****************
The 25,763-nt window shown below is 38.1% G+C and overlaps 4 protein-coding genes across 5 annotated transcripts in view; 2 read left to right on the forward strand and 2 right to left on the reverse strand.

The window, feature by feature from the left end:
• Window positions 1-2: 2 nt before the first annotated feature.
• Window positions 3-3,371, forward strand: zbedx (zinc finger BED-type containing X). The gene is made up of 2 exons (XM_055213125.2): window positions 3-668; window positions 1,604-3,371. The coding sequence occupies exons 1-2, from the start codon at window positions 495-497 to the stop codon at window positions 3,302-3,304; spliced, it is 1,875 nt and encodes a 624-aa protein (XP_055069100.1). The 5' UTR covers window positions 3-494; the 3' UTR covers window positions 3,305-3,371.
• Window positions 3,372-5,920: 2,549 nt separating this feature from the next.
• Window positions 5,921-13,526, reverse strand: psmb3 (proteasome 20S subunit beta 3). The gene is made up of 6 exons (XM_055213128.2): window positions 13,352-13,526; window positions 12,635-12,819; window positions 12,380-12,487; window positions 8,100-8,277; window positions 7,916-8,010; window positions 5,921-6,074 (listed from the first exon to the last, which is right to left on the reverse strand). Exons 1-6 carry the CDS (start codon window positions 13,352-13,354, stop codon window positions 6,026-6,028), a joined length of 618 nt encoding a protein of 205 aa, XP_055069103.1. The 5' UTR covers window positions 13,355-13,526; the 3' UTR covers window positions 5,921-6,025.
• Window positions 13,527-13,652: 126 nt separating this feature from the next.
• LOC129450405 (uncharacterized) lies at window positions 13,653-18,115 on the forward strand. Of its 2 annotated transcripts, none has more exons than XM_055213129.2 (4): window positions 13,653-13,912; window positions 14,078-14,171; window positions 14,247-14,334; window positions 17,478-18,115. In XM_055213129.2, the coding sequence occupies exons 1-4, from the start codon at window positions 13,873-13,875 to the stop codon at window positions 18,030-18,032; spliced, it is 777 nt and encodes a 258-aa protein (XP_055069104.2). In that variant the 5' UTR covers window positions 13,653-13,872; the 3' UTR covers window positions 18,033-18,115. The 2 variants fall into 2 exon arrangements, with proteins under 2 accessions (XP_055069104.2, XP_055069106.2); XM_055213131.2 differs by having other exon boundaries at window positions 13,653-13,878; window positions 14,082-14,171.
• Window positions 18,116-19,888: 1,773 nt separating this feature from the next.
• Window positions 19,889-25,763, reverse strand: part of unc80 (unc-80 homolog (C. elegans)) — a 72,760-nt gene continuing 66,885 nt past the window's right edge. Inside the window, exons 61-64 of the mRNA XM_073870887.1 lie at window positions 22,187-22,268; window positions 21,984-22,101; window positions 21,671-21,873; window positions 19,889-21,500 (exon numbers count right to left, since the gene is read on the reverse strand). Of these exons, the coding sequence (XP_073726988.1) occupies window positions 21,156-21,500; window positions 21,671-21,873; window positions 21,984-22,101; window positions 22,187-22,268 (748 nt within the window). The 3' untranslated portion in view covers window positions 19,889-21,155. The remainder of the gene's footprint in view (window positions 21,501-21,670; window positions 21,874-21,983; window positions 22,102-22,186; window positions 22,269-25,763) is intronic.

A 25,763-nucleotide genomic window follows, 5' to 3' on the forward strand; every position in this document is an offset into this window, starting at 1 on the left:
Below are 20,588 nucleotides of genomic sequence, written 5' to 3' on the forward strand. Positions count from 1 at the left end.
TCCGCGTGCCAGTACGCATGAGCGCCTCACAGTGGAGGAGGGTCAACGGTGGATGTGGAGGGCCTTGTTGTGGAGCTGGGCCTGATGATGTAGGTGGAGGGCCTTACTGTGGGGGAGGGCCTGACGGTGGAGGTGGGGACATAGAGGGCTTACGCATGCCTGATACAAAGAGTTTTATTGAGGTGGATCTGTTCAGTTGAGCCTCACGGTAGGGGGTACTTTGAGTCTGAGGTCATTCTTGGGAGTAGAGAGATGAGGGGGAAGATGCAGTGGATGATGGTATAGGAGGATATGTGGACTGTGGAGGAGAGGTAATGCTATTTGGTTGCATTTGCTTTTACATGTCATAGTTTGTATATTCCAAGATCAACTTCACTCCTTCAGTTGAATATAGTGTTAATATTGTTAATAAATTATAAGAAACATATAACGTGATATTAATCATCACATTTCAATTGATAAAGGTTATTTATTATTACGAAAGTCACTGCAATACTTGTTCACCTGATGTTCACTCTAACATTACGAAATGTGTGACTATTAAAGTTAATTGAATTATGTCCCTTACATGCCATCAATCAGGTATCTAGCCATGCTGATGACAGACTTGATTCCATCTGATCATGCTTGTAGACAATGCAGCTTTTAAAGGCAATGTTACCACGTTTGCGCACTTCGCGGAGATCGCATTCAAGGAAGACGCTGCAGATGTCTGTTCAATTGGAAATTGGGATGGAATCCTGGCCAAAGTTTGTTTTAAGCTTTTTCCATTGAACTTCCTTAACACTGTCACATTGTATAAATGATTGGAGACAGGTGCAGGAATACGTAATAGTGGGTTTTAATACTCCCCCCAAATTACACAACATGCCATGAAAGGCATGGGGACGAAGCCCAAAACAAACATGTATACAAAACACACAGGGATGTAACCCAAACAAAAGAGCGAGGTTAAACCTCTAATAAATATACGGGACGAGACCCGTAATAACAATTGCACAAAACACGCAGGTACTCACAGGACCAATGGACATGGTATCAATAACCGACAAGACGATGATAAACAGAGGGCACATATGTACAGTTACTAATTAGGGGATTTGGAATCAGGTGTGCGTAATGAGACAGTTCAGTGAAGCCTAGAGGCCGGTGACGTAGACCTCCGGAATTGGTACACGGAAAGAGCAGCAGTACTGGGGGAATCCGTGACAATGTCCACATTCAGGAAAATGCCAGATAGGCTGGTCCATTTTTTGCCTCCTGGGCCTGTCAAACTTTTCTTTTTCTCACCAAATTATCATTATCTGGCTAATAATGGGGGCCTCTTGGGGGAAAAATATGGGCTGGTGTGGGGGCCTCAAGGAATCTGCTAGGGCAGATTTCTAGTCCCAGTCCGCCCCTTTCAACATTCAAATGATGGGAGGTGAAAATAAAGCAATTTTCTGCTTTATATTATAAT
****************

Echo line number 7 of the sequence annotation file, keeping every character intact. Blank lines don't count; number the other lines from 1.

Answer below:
• Window positions 13,527-13,652: 126 nt separating this feature from the next.